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New finding from phase I/II muscle injury trial and excellent safety profile for PLX-PAD cells at twelve months

Pluristem Therapeutics Inc., a leading developer of placenta-based cell therapies, has announced an important new finding from its Phase I/II clinical trial of PLacental eXpanded () cells in the treatment of muscle injury after (THA). Data showed that six months after surgery the magnitude of improvement in muscle force of the contralateral (non-operated) gluteal muscle was approximately 40 times larger in patients treated with 150 million PLX-PAD cells than in those who received placebo, and the difference was statistically significant (19.4 vs 0.5 Nm, p=0.0114). Patients treated with 300 million PLX-PAD cells also showed a larger increase in muscle force than patients injected with placebo (9.48 vs 0.46 Nm, p=0.227). Pluristem further announced positive twelve-month safety data from the trial. These findings follow the January 21, 2014 announcement that the study had met its primary efficacy and safety endpoints. The primary efficacy finding was the change in maximal voluntary isometric contraction force of the gluteal muscle in the operated leg at six months after total hip replacement. There was a large and statistically significant improvement in patients who were injected with 150 million cells versus those who received placebo (31.1 vs 5.4 Nm, p=0.0067).

The study’s Senior Scientist, Dr. Tobias Winkler of the Center for Musculoskeletal Surgery & Julius Wolff Institute Berlin, Charité – Universitaetsmedizin Berlin, Germany, commented “I am impressed with the magnitude of the effect seen in the treated and contralateral legs. PLX cells demonstrated good safety and these newest findings suggest that intramuscular injection of PLX cells might potentially improve overall muscle functionality.”

Zami Aberman, Chairman and CEO, stated “It is very encouraging to have a large and statistically significant effect of PLX-PAD cells on our primary efficacy endpoint and also the unexpected finding of increased muscle strength in the non-operated leg. Although additional confirmatory studies are needed, these findings support our previous studies in which we showed that injection of PLX-PAD cells into muscle generates a systemic effect. The findings also open up new possibilities for the potential use of PLX-PAD cells. Based on these results, we intend to continue to develop PLX-PAD in orthopedic indications including sports injuries and muscle trauma, as well as muscle wasting and rehabilitation.”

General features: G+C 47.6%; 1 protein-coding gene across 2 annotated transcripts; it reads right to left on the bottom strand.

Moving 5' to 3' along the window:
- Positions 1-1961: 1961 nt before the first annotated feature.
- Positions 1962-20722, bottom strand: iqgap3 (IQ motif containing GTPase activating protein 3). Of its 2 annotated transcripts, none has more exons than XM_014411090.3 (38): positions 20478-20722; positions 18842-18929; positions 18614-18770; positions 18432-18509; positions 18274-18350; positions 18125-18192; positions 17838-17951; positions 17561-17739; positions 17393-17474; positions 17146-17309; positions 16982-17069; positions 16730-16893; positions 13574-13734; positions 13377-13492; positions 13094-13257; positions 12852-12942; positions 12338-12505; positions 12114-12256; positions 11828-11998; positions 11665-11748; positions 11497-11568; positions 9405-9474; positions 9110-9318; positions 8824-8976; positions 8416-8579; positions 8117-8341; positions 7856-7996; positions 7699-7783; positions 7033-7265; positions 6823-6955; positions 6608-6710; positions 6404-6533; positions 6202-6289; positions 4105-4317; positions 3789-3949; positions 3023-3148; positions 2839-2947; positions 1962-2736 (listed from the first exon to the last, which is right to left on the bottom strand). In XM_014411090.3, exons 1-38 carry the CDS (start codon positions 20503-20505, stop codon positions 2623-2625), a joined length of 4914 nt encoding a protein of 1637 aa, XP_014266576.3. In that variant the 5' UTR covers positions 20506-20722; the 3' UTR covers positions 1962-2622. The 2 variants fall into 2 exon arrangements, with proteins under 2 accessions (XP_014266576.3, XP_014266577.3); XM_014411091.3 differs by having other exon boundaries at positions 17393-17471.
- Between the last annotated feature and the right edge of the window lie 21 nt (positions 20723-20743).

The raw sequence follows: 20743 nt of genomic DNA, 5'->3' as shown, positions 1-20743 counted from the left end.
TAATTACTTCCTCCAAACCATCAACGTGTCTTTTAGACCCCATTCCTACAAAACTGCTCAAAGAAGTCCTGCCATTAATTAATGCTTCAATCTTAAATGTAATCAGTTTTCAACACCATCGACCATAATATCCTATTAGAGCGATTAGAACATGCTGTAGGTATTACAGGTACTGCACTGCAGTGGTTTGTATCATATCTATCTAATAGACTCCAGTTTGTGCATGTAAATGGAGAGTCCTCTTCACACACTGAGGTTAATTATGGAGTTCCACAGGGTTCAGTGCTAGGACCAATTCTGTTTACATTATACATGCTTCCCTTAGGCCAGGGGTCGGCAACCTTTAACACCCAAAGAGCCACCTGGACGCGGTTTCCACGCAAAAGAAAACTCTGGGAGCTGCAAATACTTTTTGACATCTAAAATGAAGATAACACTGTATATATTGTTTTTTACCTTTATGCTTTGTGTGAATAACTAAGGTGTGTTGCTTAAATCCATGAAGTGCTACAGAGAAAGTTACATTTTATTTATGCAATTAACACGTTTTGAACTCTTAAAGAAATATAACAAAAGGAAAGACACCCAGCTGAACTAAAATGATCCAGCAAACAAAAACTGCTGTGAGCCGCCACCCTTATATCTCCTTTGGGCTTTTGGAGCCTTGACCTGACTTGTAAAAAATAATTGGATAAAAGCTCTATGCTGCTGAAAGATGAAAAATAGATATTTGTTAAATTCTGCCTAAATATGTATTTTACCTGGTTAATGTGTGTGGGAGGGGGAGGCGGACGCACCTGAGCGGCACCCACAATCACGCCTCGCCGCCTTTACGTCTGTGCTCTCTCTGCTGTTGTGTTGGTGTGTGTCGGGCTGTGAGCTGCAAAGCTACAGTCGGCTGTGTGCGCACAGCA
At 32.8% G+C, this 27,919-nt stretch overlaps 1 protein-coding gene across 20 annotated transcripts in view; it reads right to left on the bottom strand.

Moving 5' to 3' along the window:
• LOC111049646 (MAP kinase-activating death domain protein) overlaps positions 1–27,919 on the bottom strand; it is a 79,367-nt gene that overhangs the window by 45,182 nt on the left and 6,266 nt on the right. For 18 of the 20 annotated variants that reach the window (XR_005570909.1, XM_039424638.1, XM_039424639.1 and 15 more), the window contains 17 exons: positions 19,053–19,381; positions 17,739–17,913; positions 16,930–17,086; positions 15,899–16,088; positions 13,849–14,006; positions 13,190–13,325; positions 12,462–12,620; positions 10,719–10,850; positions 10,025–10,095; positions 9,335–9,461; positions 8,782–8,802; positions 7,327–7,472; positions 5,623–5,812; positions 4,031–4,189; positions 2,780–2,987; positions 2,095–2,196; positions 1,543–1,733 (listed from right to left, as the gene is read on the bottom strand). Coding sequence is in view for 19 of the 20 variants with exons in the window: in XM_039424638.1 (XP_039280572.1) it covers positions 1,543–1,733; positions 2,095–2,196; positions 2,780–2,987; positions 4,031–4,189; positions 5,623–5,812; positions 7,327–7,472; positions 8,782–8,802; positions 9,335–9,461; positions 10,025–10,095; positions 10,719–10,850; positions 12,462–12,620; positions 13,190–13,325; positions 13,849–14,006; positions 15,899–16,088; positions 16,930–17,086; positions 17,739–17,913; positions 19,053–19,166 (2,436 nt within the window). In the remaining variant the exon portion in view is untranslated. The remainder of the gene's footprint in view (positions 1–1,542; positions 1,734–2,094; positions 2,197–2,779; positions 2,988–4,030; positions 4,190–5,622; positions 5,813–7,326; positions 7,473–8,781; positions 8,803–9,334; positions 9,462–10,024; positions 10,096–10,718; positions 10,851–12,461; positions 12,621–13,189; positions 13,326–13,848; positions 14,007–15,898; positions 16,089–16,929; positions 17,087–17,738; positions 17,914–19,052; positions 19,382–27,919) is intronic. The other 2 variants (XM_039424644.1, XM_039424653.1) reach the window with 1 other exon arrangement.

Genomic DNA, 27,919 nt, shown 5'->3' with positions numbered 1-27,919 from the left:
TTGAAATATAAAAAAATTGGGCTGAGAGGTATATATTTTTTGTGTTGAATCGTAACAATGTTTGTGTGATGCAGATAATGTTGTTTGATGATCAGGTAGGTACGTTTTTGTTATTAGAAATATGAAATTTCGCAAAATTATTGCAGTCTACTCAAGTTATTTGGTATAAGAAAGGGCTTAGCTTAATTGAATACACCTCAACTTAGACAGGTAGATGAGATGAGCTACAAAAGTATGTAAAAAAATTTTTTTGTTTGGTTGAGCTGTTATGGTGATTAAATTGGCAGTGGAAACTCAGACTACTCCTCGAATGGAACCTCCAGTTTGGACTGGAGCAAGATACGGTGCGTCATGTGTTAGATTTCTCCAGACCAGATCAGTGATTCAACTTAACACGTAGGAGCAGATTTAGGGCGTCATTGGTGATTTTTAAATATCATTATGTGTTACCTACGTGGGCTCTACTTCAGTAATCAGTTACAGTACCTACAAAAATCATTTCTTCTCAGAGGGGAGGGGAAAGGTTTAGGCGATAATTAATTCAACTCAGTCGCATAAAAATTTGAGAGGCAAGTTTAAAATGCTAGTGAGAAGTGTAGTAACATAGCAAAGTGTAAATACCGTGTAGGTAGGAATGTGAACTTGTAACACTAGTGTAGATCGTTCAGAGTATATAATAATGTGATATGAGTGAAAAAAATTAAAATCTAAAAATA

The Phase I/II trial was a randomized, double blind, placebo controlled study conducted at the Orthopedic Clinic of the Charité – Universitaetsmedizin Berlin jointly with the Berlin-Brandenburg Center for Regenerative Therapies under the auspices of the Paul-Ehrlich-Institute (PEI), Germany’s health authority. The injured muscle studied was the gluteus medius muscle, which is intentionally cut during total hip arthroplasty using the transgluteal approach. Post-operative healing is crucial for joint stability and function. The 20 patients in the study were randomized into three treatment groups. Each patient received injections in the gluteal muscle that had been traumatized during surgery. One group was treated with 150 million PLX-PAD cells (n=7), the second was administered 300 million PLX-PAD cells (n=6), and the third received placebo (n=7). The primary efficacy endpoint was clearly met and the safety profile at 12 months was excellent.


Source: Pluristem Therapeutics